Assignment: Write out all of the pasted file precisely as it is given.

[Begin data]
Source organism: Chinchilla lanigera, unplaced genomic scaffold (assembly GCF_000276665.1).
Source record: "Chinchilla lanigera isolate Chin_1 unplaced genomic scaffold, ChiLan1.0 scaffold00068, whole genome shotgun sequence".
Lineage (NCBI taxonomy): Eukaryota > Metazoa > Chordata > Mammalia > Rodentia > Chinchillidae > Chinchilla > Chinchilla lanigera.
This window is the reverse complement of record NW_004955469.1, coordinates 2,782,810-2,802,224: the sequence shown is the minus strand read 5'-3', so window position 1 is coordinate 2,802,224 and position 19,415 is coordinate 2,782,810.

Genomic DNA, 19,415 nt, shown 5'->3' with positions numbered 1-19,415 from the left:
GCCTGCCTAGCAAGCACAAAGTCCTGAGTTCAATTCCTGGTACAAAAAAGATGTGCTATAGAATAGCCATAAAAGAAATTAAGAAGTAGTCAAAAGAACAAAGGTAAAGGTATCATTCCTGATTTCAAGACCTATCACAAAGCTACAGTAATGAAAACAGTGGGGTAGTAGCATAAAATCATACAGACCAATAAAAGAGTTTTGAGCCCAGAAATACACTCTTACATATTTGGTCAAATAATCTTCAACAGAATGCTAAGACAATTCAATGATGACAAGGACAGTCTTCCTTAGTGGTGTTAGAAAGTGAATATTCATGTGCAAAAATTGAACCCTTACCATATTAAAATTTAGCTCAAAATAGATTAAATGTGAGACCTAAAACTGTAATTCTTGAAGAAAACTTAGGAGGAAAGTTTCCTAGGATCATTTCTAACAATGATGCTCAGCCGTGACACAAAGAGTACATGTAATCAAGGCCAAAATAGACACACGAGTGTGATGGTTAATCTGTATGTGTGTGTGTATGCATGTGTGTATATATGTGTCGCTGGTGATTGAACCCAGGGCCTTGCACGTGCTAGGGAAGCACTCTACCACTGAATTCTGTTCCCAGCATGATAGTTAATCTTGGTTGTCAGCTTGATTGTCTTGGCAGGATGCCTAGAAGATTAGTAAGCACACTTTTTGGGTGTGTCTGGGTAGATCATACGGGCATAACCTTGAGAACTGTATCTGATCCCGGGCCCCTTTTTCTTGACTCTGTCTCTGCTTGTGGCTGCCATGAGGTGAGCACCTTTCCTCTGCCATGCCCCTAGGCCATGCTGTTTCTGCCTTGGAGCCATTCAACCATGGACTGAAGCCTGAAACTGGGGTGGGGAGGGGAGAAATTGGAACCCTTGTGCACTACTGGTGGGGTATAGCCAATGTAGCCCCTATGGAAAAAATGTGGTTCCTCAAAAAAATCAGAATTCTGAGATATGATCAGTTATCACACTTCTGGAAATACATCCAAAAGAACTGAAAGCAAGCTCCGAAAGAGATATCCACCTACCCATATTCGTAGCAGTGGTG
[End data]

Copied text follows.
Source organism: Chinchilla lanigera, unplaced genomic scaffold (assembly GCF_000276665.1).
Source record: "Chinchilla lanigera isolate Chin_1 unplaced genomic scaffold, ChiLan1.0 scaffold00068, whole genome shotgun sequence".
Lineage (NCBI taxonomy): Eukaryota > Metazoa > Chordata > Mammalia > Rodentia > Chinchillidae > Chinchilla > Chinchilla lanigera.
This window is the reverse complement of record NW_004955469.1, coordinates 2,782,810-2,802,224: the sequence shown is the minus strand read 5'-3', so window position 1 is coordinate 2,802,224 and position 19,415 is coordinate 2,782,810.

Genomic DNA, 19,415 nt, shown 5'->3' with positions numbered 1-19,415 from the left:
GCCTGCCTAGCAAGCACAAAGTCCTGAGTTCAATTCCTGGTACAAAAAAGATGTGCTATAGAATAGCCATAAAAGAAATTAAGAAGTAGTCAAAAGAACAAAGGTAAAGGTATCATTCCTGATTTCAAGACCTATCACAAAGCTACAGTAATGAAAACAGTGGGGTAGTAGCATAAAATCATACAGACCAATAAAAGAGTTTTGAGCCCAGAAATACACTCTTACATATTTGGTCAAATAATCTTCAACAGAATGCTAAGACAATTCAATGATGACAAGGACAGTCTTCCTTAGTGGTGTTAGAAAGTGAATATTCATGTGCAAAAATTGAACCCTTACCATATTAAAATTTAGCTCAAAATAGATTAAATGTGAGACCTAAAACTGTAATTCTTGAAGAAAACTTAGGAGGAAAGTTTCCTAGGATCATTTCTAACAATGATGCTCAGCCGTGACACAAAGAGTACATGTAATCAAGGCCAAAATAGACACACGAGTGTGATGGTTAATCTGTATGTGTGTGTGTATGCATGTGTGTATATATGTGTCGCTGGTGATTGAACCCAGGGCCTTGCACGTGCTAGGGAAGCACTCTACCACTGAATTCTGTTCCCAGCATGATAGTTAATCTTGGTTGTCAGCTTGATTGTCTTGGCAGGATGCCTAGAAGATTAGTAAGCACACTTTTTGGGTGTGTCTGGGTAGATCATACGGGCATAACCTTGAGAACTGTATCTGATCCCGGGCCCCTTTTTCTTGACTCTGTCTCTGCTTGTGGCTGCCATGAGGTGAGCACCTTTCCTCTGCCATGCCCCTAGGCCATGCTGTTTCTGCCTTGGAGCCATTCAACCATGGACTGAAGCCTGAAACTGGGGTGGGGAGGGGAGAAATTGGAACCCTTGTGCACTACTGGTGGGGTATAGCCAATGTAGCCCCTATGGAAAAAATGTGGTTCCTCAAAAAAATCAGAATTCTGAGATATGATCAGTTATCACACTTCTGGAAATACATCCAAAAGAACTGAAAGCAAGCTCCGAAAGAGATATCCACCTACCCATATTCGTAGCAGTGGTG